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J Adolesc. 2005 Jun;28(3):433-40.

Brief report: Labelling effects on the perceived deleterious consequences of pop music listening.

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School of Psychology, University of Leicester, University Road, Leicester LE1 7RH, UK.


Several correlational studies have supported the claim of conservative protestors that there exists a positive relationship between listening to pop music and adolescent problem behaviours. However, research on the so-called 'prestige effects' has shown that experimental participants' responses to music can be mediated by manipulations of prior information concerning that music. This study investigated whether perceptions of deleterious effects of pop songs on listeners may be attributable to prior labelling of those stimuli as 'problem music'. Eighty undergraduates were played songs that they were told were either suicide-inducing or life-affirming. Subsequent ratings of the songs indicated that those presented as 'suicide-inducing' were perceived as such, whereas presentation of the same songs in a 'life-affirming' frame led to the perception of them as such. These findings indicate that censorship and the subsequent labelling of certain songs as 'problematic' might itself cause these songs to have deleterious effects on listeners.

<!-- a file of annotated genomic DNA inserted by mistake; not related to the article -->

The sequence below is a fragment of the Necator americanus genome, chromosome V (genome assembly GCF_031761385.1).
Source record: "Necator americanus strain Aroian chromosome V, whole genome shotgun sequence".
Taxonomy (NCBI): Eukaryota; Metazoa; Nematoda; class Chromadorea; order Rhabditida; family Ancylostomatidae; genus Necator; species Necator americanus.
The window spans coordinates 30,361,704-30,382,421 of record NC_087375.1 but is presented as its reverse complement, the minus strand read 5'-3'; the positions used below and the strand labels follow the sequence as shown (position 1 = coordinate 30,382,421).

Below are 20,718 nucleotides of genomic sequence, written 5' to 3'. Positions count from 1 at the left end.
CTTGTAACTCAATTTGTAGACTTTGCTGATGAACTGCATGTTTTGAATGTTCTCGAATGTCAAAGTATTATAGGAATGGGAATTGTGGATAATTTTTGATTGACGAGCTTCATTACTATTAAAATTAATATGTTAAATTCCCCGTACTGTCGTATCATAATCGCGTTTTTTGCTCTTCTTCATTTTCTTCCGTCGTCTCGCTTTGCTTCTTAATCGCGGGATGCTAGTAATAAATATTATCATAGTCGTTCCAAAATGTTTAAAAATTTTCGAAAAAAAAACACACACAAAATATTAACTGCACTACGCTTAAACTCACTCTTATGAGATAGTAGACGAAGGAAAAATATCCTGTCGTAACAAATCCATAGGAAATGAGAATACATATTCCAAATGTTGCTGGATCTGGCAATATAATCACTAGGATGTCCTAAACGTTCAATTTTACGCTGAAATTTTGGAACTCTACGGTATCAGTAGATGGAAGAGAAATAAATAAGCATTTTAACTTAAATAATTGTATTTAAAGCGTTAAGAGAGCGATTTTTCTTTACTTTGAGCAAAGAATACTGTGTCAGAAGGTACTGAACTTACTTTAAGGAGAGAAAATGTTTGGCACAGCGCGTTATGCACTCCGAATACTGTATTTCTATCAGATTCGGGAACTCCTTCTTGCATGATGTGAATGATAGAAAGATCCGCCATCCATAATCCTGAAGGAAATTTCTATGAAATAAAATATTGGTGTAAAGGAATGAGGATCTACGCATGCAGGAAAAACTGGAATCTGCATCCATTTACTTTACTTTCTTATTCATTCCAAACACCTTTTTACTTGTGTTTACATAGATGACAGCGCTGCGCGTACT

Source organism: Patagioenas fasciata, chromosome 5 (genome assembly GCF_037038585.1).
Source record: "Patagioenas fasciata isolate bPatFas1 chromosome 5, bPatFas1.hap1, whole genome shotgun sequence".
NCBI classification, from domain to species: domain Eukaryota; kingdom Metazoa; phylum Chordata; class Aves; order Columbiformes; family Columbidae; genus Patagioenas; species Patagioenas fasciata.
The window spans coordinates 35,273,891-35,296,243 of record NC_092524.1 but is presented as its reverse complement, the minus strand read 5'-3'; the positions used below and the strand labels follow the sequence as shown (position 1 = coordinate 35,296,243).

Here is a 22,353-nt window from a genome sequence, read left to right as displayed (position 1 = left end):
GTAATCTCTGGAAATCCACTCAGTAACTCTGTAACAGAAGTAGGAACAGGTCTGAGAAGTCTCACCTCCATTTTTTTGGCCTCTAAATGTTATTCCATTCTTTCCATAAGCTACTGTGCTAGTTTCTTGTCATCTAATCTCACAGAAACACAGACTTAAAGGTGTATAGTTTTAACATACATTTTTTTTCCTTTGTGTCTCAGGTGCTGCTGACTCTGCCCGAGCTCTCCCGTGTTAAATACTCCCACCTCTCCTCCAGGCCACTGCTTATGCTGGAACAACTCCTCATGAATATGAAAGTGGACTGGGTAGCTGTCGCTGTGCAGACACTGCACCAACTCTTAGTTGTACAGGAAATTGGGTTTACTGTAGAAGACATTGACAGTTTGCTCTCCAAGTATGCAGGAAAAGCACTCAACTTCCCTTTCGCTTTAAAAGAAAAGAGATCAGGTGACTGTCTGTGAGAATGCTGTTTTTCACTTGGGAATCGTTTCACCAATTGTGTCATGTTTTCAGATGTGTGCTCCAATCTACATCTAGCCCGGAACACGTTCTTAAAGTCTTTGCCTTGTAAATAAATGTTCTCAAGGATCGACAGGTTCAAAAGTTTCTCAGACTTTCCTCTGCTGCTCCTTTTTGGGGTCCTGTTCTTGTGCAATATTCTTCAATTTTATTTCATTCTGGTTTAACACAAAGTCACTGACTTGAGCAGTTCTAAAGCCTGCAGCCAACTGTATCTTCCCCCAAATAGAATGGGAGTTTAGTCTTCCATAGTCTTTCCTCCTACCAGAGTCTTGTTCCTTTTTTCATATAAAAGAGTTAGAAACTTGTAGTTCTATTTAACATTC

[Indexed for MEDLINE]

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